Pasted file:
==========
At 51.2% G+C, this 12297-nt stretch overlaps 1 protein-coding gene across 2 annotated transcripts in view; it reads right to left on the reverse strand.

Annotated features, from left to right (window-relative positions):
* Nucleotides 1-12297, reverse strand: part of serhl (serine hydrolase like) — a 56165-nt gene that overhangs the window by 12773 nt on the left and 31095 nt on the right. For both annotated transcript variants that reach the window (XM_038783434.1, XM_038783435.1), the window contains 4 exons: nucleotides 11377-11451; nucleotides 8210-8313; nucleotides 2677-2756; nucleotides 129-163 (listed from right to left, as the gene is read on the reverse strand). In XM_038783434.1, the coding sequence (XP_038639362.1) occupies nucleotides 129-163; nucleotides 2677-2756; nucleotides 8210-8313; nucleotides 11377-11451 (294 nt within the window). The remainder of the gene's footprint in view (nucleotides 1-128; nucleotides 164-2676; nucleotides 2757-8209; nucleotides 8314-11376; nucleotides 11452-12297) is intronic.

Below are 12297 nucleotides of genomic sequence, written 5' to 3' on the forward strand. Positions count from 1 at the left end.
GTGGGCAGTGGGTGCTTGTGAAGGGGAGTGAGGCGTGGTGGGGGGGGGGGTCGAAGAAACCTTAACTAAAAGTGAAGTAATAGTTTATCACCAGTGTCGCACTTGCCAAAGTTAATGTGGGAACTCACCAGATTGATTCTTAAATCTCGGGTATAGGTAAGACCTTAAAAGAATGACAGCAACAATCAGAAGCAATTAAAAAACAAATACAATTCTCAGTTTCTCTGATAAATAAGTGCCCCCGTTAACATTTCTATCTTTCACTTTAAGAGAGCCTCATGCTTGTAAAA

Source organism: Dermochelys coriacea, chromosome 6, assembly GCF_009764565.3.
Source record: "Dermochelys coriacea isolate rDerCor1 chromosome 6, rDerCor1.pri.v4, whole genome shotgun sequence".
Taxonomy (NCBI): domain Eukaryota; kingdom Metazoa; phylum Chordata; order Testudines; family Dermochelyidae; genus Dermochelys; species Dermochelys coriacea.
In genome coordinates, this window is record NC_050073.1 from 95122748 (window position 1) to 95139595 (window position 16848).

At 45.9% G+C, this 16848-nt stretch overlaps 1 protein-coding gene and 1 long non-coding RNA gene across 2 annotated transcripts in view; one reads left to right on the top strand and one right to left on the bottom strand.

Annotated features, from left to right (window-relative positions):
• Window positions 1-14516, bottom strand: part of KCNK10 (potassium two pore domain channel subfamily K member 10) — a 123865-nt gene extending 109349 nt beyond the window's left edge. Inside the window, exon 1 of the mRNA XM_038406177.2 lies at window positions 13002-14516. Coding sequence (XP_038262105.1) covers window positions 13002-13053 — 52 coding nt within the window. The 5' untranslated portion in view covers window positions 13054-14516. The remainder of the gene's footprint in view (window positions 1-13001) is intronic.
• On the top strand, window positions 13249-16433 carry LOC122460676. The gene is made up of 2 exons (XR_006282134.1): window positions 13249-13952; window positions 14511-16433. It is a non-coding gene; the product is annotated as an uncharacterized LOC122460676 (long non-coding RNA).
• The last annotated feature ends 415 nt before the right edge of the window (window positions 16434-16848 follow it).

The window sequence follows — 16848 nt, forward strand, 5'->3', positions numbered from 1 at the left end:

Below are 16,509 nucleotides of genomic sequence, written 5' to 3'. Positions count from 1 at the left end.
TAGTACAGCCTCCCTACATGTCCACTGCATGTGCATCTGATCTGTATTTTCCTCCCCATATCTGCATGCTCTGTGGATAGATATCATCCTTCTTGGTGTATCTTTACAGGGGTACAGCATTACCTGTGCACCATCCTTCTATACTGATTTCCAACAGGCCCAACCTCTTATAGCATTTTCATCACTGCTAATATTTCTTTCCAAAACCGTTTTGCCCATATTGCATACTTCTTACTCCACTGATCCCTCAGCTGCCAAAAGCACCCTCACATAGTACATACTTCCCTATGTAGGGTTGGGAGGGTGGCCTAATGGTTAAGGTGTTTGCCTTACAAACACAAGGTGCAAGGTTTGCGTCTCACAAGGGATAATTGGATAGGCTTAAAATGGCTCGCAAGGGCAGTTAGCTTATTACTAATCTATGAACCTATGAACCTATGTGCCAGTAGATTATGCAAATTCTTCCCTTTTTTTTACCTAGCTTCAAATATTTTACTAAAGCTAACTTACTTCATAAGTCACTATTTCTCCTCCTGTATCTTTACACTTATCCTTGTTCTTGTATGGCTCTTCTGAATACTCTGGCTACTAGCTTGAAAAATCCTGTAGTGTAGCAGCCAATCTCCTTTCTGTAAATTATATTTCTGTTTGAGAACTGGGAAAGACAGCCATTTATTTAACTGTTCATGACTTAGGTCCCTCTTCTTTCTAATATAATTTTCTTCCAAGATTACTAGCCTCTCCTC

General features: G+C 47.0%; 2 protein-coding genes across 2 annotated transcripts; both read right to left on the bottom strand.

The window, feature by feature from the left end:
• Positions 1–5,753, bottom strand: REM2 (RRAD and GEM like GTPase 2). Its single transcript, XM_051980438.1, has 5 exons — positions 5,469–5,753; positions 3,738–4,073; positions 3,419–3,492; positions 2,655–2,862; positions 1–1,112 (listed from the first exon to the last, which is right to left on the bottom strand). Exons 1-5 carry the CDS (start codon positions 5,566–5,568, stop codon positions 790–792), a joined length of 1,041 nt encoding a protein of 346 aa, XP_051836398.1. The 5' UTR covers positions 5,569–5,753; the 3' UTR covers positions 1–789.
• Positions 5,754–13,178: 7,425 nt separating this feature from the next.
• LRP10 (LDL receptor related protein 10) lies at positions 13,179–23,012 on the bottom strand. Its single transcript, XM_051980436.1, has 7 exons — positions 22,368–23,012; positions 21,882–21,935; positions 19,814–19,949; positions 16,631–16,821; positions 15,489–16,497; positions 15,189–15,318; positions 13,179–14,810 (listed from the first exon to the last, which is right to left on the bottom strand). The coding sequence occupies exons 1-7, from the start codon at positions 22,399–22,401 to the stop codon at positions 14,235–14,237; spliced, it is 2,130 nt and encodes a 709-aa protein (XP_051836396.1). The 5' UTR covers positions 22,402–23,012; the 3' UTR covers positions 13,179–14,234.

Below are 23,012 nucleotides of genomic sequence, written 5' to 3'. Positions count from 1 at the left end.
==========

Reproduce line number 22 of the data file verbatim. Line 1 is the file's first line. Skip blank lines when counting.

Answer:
• LRP10 (LDL receptor related protein 10) lies at positions 13,179–23,012 on the bottom strand. Its single transcript, XM_051980436.1, has 7 exons — positions 22,368–23,012; positions 21,882–21,935; positions 19,814–19,949; positions 16,631–16,821; positions 15,489–16,497; positions 15,189–15,318; positions 13,179–14,810 (listed from the first exon to the last, which is right to left on the bottom strand). The coding sequence occupies exons 1-7, from the start codon at positions 22,399–22,401 to the stop codon at positions 14,235–14,237; spliced, it is 2,130 nt and encodes a 709-aa protein (XP_051836396.1). The 5' UTR covers positions 22,402–23,012; the 3' UTR covers positions 13,179–14,234.